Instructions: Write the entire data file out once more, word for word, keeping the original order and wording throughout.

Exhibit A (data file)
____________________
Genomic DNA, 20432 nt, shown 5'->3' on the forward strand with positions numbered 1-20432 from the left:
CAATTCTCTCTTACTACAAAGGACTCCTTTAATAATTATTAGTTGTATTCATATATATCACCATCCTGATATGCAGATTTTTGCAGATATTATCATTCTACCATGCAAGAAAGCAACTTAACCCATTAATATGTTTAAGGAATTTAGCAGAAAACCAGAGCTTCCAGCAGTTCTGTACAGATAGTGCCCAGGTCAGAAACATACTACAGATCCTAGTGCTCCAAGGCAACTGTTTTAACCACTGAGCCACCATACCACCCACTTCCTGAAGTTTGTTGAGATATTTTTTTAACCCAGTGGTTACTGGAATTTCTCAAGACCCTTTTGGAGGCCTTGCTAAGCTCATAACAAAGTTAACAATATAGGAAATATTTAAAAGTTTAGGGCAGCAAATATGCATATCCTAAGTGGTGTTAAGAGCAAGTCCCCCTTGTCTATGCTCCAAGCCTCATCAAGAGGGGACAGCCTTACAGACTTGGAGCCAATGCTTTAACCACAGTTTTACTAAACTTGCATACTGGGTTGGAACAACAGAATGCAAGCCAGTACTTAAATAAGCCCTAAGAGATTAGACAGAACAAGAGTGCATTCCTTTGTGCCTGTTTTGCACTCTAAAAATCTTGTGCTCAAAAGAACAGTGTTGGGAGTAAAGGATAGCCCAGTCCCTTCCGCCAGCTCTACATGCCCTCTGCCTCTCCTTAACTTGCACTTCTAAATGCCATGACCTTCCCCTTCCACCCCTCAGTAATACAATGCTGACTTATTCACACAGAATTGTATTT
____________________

Genomic DNA, 20432 nt, shown 5'->3' on the forward strand with positions numbered 1-20432 from the left:
CAATTCTCTCTTACTACAAAGGACTCCTTTAATAATTATTAGTTGTATTCATATATATCACCATCCTGATATGCAGATTTTTGCAGATATTATCATTCTACCATGCAAGAAAGCAACTTAACCCATTAATATGTTTAAGGAATTTAGCAGAAAACCAGAGCTTCCAGCAGTTCTGTACAGATAGTGCCCAGGTCAGAAACATACTACAGATCCTAGTGCTCCAAGGCAACTGTTTTAACCACTGAGCCACCATACCACCCACTTCCTGAAGTTTGTTGAGATATTTTTTTAACCCAGTGGTTACTGGAATTTCTCAAGACCCTTTTGGAGGCCTTGCTAAGCTCATAACAAAGTTAACAATATAGGAAATATTTAAAAGTTTAGGGCAGCAAATATGCATATCCTAAGTGGTGTTAAGAGCAAGTCCCCCTTGTCTATGCTCCAAGCCTCATCAAGAGGGGACAGCCTTACAGACTTGGAGCCAATGCTTTAACCACAGTTTTACTAAACTTGCATACTGGGTTGGAACAACAGAATGCAAGCCAGTACTTAAATAAGCCCTAAGAGATTAGACAGAACAAGAGTGCATTCCTTTGTGCCTGTTTTGCACTCTAAAAATCTTGTGCTCAAAAGAACAGTGTTGGGAGTAAAGGATAGCCCAGTCCCTTCCGCCAGCTCTACATGCCCTCTGCCTCTCCTTAACTTGCACTTCTAAATGCCATGACCTTCCCCTTCCACCCCTCAGTAATACAATGCTGACTTATTCACACAGAATTGTATTT